Bloomberg's inaugural "Economic Diversity Index" shows Pennsylvania is a lot more than U.S. Steel Corp. and Hershey's chocolate. The variety within the nation's sixth-largest state economy puts it ahead of silver- and bronze-medalists Texas and Colorado.
Bloomberg analyzed the contribution to gross domestic product by industry and government in all 50 states to create the diversity index. It's modeled on the Herfindahl-Hirschman method, a mathematical measure used to detect monopoly in marketing and biodiversity in ecosystems. Theoretically, scores can range from 0 — representing maximum diversity — to 1, which signals single-industry domination. The lower the score, the more well-represented the sectoral GDP.
A diverse economy can help build resiliency against market fluctuations and trade vagaries, whether global or domestic. The index can be an indicator of which states — and their workers and government tax coffers — are best insulated from (or exposed to) sudden swings in a single industry, company or even aggregate demand.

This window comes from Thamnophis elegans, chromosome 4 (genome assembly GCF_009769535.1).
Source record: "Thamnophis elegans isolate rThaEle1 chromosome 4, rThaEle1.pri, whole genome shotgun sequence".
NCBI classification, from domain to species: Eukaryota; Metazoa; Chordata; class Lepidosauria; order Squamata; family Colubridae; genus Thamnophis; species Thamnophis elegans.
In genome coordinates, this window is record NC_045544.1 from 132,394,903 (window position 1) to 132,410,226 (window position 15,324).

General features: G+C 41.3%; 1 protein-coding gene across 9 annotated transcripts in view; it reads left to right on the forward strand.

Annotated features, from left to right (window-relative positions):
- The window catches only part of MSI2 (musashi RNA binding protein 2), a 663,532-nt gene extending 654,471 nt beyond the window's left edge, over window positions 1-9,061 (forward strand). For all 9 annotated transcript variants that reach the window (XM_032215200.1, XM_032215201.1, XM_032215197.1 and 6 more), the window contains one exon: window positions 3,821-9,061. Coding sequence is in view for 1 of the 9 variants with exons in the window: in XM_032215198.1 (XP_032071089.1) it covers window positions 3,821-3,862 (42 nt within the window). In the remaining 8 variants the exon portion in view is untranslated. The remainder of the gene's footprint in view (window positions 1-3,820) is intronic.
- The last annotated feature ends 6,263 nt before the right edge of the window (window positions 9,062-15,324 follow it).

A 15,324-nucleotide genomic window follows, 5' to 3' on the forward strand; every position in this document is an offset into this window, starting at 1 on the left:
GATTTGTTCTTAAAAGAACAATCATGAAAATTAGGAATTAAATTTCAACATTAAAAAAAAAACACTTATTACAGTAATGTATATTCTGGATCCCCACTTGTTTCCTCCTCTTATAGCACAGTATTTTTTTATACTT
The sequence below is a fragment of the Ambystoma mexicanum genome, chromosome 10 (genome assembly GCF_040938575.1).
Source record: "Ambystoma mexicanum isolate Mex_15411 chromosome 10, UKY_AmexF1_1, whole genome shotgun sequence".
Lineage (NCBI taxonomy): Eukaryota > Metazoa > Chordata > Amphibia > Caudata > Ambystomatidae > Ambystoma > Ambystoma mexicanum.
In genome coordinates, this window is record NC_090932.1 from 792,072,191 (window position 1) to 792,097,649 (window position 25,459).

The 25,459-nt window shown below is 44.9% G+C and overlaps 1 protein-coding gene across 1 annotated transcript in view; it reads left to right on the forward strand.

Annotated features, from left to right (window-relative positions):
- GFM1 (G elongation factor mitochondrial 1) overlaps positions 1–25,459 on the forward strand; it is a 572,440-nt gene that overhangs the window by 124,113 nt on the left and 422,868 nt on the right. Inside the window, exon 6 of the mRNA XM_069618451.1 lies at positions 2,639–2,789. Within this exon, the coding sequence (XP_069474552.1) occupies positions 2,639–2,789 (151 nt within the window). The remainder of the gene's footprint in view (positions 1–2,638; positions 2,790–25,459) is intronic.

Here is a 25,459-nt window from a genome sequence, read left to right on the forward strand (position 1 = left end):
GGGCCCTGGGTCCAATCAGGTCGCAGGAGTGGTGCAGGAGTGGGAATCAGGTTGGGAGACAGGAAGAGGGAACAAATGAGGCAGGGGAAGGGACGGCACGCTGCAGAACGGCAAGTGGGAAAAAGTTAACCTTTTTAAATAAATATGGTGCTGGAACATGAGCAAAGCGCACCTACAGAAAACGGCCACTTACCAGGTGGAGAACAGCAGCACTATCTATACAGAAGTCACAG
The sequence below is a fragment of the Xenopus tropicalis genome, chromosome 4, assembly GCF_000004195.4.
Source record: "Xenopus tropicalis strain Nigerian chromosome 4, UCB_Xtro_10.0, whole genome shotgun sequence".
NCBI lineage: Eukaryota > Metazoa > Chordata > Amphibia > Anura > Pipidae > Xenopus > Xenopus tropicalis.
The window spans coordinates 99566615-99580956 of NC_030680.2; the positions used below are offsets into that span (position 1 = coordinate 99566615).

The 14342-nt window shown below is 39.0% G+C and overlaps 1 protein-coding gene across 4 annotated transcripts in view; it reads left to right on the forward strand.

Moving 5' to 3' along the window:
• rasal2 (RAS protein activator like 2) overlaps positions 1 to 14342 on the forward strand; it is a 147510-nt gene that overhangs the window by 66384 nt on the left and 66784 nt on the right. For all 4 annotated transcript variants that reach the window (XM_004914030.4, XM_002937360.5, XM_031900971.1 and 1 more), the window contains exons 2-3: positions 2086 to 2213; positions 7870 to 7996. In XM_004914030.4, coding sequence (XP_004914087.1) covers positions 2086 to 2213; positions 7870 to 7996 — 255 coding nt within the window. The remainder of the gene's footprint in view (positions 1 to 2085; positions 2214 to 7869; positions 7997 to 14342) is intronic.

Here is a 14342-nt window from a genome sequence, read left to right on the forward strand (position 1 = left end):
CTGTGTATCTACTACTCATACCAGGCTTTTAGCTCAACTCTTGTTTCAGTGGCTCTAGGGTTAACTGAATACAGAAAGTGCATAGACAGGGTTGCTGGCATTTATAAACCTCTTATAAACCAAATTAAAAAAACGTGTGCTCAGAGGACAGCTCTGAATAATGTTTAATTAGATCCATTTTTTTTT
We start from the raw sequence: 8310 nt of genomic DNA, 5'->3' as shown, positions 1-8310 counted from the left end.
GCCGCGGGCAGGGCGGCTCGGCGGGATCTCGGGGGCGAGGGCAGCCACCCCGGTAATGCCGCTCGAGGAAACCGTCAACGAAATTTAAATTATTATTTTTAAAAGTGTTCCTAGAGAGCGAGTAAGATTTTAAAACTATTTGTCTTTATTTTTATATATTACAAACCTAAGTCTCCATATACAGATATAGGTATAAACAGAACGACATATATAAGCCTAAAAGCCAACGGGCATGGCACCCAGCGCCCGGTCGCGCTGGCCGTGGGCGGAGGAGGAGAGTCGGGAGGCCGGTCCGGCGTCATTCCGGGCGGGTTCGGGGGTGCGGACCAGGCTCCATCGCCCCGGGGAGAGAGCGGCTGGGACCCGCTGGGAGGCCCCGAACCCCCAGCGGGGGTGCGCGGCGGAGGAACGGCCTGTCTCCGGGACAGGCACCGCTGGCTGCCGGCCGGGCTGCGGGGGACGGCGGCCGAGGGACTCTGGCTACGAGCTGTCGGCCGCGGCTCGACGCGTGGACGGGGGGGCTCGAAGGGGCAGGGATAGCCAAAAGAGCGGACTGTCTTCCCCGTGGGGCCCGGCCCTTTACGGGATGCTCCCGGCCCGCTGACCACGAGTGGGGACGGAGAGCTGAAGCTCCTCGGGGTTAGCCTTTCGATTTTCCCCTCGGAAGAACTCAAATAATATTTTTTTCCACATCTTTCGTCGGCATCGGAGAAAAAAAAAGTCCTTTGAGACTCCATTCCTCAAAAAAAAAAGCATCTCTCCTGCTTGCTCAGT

Real estate was the largest GDP component in 20 states in 2018, with Hawaii's economy getting the highest proportion (21%) of its output from related activities. A decade earlier, the property sector was the top industry in just 10 states, reflecting volatility from the Great Recession.
"Big government" was the No. 1 component in eight states, topped by New Mexico (23%), whose overall 46th ranking underscores the benefits of a balanced economy. Excluding government contributions to GDP, Colorado would rank No. 1 in economic diversity, followed by Texas and Pennsylvania.
Resource-rich North Dakota ranked 5th overall, as the benefits of its mining industry had "spillover" effects throughout the state.
"Higher incomes increased demand across many sectors, though few had the sustained growth and expansion of extractive industries," said David Flynn, an economics professor at the University of North Dakota. Mining revenue has contracted 40% since its peak of $10 billion in 2014. North Dakota was the only state to see a decline in its median age this decade, from 37 years in 2010 to 35.2 in 2018.